I'm thinking of getting a dual-core pentium machine, and I constantly see these deals from Dell and some of them look appealing, especially because some of the deals include their 24" monitor that I'd love to have. I know how to put together machines, done it for years, so I could buy a new MB and processor and use an existing case etc., but what exactly would I be missing if I got a Dell? How big a performance hit, if any, would I be taking by getting a Dell instead of one of these particular motherboards/chipsets that folks are always recommending? Is it just features, like onboard video or firewire, etc? Or is it actuall performance of the motherboard? That's what I'm most concerned with.
Dell changes their hardware often, managing inventory, going for price, going for the current buzzwords. I bought two Gateways years ago. They were delivered a couple of days apart and had subtlely different hardware.
You'd have to look closely at a specific Dell and compare it to a specific motherboard to know if it would make a good DAW.
On some pre-builts you find that there's no more room for RAM, or a hard drive. Or maybe the video card is using system RAM.
The problem isn't that pre-builts are bad. The problem is the unknowns.
Why not a Dell? Read how many people regret having purchased one...just about anyone I've ever known who bought one regretted it. It is very difficult to upgrade them in some cases, in others, even the form factor of the components is skewed to prevent you from easily upgrading the machine.
Yes, they're OK machines for the average home user who will use it for a few years and then get a new one. Horrible choice for a DAW. You'd be lucky to squeeze an extra hard drive in. They do not want to field customer service calls for people who open the case...ever...
Also, as a side note you'd likely have to reinstall the OS to rid yourself of the Dell-installed special offers and such. It's a little like paying $10 for a movie ticket and sitting through all the cell phone ads between the coming attractions.
Their laptops may be as good as any for a mobile solution, but I can't say really.
rid yourself of the Dell-installed special offers and such. It's a little like paying $10 for a movie ticket and sitting through all the cell phone ads between the coming attractions.
Yes, Dell completely and totally hoses the OS with its support/marketing materials. It's a mess.
I have yet to find one producer of music/media that was happy with a Dell purchase. But I have sure heard the disaster stories.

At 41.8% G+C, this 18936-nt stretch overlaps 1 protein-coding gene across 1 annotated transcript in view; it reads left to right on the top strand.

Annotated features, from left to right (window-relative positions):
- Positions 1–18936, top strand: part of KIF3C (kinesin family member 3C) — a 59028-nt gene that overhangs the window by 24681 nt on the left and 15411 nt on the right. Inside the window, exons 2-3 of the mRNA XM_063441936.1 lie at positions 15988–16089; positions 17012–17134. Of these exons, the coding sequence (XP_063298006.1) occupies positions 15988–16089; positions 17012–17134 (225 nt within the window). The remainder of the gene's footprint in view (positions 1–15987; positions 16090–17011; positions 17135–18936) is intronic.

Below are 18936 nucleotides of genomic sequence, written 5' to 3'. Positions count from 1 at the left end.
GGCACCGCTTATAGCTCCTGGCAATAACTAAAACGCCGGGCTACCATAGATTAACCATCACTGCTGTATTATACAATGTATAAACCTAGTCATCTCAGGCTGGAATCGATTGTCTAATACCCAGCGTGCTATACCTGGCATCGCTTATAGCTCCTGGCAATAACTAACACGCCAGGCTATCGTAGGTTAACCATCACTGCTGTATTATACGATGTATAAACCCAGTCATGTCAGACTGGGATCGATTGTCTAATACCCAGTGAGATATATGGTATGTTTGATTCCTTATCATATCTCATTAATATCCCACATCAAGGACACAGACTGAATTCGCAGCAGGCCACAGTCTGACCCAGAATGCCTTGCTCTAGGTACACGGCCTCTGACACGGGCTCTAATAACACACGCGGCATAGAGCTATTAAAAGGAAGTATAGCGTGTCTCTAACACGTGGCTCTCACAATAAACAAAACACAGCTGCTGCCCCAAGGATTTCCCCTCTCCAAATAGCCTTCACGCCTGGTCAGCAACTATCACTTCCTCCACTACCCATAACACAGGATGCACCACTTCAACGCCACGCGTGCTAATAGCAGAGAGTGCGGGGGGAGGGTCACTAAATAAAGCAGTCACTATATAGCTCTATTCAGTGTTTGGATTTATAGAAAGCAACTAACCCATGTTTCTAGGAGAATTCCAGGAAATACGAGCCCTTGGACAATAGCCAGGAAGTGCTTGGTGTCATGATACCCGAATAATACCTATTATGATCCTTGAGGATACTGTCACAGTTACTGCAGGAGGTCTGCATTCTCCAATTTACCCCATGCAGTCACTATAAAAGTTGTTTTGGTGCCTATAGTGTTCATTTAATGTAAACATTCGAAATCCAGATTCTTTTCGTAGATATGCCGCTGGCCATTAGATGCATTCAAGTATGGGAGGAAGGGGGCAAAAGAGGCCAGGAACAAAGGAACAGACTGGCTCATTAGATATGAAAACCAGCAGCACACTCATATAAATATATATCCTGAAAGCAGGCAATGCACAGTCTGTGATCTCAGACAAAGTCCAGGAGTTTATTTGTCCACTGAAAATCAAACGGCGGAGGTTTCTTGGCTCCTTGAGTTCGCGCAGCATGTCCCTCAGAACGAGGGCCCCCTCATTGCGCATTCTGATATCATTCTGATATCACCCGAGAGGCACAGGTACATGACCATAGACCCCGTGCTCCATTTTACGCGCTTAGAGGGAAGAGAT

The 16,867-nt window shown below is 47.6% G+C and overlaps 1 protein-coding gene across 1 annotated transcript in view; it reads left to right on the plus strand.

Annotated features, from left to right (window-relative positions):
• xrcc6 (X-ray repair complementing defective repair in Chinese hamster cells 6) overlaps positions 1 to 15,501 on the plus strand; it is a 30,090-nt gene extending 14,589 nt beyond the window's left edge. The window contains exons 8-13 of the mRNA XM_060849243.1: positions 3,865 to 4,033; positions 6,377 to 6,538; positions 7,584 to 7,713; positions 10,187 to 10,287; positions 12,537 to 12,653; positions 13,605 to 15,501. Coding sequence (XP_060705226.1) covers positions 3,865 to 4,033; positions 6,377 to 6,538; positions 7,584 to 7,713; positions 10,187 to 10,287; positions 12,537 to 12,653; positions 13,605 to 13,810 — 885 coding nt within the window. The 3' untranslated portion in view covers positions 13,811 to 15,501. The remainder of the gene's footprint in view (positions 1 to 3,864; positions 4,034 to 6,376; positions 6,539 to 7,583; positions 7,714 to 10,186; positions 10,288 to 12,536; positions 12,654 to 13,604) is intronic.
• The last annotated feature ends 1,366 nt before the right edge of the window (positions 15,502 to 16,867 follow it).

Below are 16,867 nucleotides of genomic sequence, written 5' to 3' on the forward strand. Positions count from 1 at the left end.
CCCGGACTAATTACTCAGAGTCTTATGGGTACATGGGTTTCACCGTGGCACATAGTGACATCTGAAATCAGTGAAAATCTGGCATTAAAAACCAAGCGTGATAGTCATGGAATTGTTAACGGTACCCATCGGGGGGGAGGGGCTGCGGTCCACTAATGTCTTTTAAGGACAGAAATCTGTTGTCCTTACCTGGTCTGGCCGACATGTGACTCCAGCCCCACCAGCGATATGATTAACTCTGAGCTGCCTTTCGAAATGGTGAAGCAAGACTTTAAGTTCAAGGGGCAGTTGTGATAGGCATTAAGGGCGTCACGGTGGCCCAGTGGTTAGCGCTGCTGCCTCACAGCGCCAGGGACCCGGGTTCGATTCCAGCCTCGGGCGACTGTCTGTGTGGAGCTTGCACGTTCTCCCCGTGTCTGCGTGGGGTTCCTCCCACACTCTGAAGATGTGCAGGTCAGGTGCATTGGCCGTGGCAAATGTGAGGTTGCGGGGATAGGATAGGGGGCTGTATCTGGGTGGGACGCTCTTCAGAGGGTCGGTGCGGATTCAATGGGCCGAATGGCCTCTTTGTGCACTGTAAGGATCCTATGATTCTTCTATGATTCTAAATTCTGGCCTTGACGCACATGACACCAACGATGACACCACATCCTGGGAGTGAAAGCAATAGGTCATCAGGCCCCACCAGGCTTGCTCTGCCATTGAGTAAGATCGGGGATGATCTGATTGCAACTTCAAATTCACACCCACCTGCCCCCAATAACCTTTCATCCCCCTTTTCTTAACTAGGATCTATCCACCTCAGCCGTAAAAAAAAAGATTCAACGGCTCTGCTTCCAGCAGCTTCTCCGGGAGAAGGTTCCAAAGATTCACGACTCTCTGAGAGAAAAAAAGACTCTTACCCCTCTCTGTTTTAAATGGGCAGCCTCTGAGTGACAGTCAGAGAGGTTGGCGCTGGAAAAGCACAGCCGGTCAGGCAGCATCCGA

The basic problem is this: Dell boxes are unworkable as delivered. The moment you do what it takes to make the box workable, you are own your own, support wise, with a box that only Dell can support (due to its proprietary nature).
I've got (2) Dell machines, right out of the box - Precision 3000's I think. I upgraded RAM and added a hard drive,installed a Hammerfall card - took all of 10 minutes and they work great. One runs Giga, one runs Quantum Leap. I've had absolutely zero problems, and I use them day in day out 7 days a week. I even kept the stock XP installation. I know everyone will talk your ear off about optimize this, registry that, blah blah, but I didn't do any of it and couldn't be happier. Granted my main rig is on a Mac, so these are really used strictly as samplers. I turn them on and don't look at them the rest of the day. If you're considering a Dell, make sure you check how much Ram you can add - on the cheaper machines it's usually 2GB, but that's plenty.
I'm sure others have differing opinions but I just don't drink the Koolaid that you need a super custom built PC to run VI's. I think that they're just commodities now, don't really need to overthink it.
I second Bruce and Other's opinion on staying away from consumer grade prebuilds. There is just too much propriatary parts attached to these machines and too much junk running in them for to be good for a streamlined DAW. Dell and compaq are good for multimedia type applications, like sending e-mails, wordprocessing, games, etc. But not for a DAW.
My recommendation would be to either build your own using the best components or buy a DAW.